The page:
Friday, January 16, 2004
Officer David Fazekas - Charges dismissed - Utica PD
Domestic violence charges dropped against officer
Police command reviewing case internally
Friday, January 16, 2004
Domestic violence charges filed against a Utica police officer have been dismissed and are not likely to be reinstated.
The charges against David Fazekas were dropped recently after the complainant in the case did not show up in court.
The case had been dismissed without prejudice in November, meaning that charges could be reinstated and court proceedings could continue.
The charges were reauthorized and a new date set. That date was changed but when the new January court date came around, a key participant in the trial again did not show up in court. So ends the criminal end of the case.
Fazekas, however, is not out of the woods as he still faces a review of his employment by the department.
"The matter is now being handled through an internal review to determine if there were any violations of departmental policies and procedures," said Utica Police Chief Michael Reaves. "Any further action will be handled internally."
The chief could not comment further on the matter because of contractual obligations and personnel directives and protocols.
Contract language indicates that if Fazekas is determined to have violated policy and procedures, he could face punishment ranging from an oral reprimand to termination of his employment.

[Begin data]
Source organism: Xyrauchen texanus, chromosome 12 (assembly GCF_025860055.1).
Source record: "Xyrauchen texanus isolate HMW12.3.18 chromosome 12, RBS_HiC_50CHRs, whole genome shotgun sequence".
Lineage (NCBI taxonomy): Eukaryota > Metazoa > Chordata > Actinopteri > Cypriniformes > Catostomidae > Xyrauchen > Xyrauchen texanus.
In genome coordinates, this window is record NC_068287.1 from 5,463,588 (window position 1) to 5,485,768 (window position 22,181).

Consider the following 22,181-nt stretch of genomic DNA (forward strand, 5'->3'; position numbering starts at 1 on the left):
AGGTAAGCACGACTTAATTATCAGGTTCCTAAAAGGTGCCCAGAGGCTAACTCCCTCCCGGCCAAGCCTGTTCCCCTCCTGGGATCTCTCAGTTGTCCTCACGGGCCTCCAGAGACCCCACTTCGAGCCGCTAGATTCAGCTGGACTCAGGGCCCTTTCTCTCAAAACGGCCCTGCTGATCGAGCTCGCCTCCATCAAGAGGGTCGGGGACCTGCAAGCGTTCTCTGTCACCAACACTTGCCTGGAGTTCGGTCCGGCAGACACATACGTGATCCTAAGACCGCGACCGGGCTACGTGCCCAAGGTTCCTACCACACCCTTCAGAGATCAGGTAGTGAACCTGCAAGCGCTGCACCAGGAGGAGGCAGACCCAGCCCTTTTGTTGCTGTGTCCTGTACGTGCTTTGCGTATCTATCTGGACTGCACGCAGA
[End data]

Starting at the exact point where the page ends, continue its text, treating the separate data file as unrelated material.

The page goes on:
After an off-duty altercation with his wife March 17, Fazekas was arrested by the Macomb County Sheriff's Department earlier this year. A warrant was authorized May 8.
Fazekas faced one charge of domestic violence, a 93-day misdemeanor, and later, one count of malicious use of a communications device for a harassing phone call in June.
Police reports indicate that the couple had a verbal altercation that escalated with Fazekas allegedly pushing his wife "a couple of times."
State law requires that an individual convicted of domestic violence be denied privileges to carry or own a gun, making it difficult if not impossible for a convicted police officer to hold his or her job in law enforcement.
Generally, such cases end in the termination of employment for the officer involved.
Since the incident, Fazekas has been on unpaid leave pending the resolution of his case.
Fazekas joined the force in 1998 and, working the night shift, has been a key member of the department in road enforcement. He was named Utica's Police Officer of the Year in 2002 and has been recognized by Mothers Against Drunk Driving for his efforts in removing drunken drivers from area roadways. --Jon Ottman